Resources for junior developer for developing a software product

Junior Developer Roadmap: Learning Resources

Now that we’ve discussed the essential topics that you need to explore, it’s time to discover some resources to help you learn them. Keep in mind that I have absolutely zero affiliation with any of the recommendations in this blog post. 

I truly believe that every recommendation suggested here will be a helpful resource during your journey to becoming a Junior Developer. I also encourage you to research and discover other learning resources to help you along your path. 

For now, let’s dive into some free (and “technically” free) resources that undoubtedly get the Underdog Developer’s stamp of approval.

Kahn Academy

Kahn Academy is a free online learning platform covering a diverse collection of subjects such as math, science, computer programming, and economics among many other topics. 

The platform offers a wide range of educational resources including instructional videos, practice exercises, quizzes, and more.

Their Computer Programming course lays a good foundation in web development covering essential topics such as HTML, CSS, JavaScript, and SQL. They also have a great foundational course Computers and the Internet for those with less experience with using computers.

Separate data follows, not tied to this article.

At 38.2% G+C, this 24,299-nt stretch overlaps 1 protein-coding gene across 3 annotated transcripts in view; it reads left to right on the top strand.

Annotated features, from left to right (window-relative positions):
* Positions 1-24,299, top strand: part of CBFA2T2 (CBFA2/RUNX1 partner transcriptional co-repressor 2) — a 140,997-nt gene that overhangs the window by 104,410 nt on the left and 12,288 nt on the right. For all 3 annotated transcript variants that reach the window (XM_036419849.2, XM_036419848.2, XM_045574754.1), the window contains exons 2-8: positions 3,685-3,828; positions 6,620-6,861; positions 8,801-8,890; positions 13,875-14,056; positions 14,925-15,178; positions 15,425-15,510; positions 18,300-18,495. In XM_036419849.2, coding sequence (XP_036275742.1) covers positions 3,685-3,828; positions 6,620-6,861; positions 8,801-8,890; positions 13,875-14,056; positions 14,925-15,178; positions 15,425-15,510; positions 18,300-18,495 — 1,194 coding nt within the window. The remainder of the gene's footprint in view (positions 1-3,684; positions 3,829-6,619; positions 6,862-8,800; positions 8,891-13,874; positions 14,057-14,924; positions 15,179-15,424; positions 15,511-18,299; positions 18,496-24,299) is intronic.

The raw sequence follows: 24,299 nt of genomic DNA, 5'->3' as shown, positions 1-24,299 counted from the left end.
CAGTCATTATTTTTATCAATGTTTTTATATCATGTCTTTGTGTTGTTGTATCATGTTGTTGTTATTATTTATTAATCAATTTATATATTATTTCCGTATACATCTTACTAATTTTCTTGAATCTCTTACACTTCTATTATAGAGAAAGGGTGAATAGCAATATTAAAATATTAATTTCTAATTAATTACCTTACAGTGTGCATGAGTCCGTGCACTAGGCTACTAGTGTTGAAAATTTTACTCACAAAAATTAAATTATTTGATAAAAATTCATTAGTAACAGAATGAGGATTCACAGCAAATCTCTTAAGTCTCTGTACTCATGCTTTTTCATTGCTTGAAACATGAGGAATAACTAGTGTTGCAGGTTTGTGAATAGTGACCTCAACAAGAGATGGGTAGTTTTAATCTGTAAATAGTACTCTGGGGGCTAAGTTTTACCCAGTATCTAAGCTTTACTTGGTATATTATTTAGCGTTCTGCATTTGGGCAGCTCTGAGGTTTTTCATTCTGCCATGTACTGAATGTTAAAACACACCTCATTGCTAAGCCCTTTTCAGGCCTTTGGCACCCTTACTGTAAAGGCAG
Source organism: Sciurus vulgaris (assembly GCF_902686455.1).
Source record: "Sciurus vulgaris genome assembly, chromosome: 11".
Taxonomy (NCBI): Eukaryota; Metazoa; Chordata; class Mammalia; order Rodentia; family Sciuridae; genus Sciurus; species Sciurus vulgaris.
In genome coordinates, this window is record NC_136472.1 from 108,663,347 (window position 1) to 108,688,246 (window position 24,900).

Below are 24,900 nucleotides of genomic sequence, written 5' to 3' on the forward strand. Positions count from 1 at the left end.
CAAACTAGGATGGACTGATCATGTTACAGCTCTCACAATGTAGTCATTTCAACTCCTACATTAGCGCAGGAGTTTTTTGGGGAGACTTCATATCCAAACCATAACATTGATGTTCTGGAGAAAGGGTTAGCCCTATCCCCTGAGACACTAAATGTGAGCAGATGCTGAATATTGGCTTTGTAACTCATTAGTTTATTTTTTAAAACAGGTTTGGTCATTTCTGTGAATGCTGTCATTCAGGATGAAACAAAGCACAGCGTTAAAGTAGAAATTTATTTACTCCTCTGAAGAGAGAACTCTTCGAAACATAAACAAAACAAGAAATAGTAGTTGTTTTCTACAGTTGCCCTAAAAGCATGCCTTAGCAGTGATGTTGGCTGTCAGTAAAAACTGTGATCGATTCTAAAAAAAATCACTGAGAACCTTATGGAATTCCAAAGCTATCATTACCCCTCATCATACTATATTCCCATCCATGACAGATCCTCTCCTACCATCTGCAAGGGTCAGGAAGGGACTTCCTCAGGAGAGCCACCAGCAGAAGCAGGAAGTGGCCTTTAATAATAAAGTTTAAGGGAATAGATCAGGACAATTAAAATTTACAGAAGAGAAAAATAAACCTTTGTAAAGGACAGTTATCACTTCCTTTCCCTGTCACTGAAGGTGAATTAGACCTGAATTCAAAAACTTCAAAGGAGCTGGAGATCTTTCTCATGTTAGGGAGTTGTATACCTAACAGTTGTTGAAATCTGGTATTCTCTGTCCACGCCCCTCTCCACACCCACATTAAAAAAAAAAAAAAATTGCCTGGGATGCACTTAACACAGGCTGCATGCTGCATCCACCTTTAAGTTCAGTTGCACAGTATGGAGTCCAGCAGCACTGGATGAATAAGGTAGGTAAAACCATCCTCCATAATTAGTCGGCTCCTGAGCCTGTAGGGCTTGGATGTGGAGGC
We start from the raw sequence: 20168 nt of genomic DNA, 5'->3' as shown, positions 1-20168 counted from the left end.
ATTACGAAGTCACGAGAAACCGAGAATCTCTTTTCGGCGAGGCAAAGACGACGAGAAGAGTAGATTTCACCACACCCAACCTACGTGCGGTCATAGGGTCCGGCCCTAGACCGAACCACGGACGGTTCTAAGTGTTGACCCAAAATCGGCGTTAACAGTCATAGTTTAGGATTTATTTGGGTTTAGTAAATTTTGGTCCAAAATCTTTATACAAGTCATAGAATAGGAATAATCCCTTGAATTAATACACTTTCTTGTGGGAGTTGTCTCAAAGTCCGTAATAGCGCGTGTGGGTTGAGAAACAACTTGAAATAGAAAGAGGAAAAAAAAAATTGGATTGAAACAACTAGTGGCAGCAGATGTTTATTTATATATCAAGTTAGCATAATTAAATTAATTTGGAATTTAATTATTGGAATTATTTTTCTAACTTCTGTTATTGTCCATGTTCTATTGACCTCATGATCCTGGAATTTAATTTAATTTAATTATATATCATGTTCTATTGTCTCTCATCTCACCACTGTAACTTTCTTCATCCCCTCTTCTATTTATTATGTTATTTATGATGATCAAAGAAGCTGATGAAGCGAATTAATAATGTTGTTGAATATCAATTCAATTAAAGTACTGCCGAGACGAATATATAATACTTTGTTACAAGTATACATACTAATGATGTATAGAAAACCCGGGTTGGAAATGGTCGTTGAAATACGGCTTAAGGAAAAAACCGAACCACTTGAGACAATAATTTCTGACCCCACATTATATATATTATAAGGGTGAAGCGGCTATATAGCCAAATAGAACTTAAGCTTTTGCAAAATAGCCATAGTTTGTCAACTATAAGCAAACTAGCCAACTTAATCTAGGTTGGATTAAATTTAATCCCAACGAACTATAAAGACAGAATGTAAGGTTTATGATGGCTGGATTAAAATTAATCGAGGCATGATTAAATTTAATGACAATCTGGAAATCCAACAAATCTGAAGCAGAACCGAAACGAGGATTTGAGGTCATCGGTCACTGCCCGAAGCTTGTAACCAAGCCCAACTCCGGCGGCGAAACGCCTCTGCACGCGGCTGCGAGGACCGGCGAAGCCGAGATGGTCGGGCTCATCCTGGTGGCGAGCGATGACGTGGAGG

I do find that I’m not that impressed with their Computer Science course, it’s just a bit too light to be useful for a beginner. There are better free resources available that serve as a better introduction to computer science.

Overall, I do wish that they would expand on their computer science offerings. However, they do have a stellar AP/College Computer Science Principles course that is an excellent starting point.

The Odin Project

The Odin Project is an open source online curriculum that teaches full stack web development. They cover all the essential basics of web development topics including HTML, CSS, JavaScript, and Git.

Following their Foundations course, they offer two learning paths for Full Stack Ruby on Rails and Full Stack JavaScript

Both learning paths end with a Getting Hired section that covers information such as interview preparation, creating a resume, and other useful information for landing a Junior Developer job.

The Odin Project is an excellent resource to learn about Full Stack Web Development; however, if you’re a Windows user I’m going to recommend that you use a virtual machine running a Linux distribution such as Ubuntu if you want to follow along with every lesson.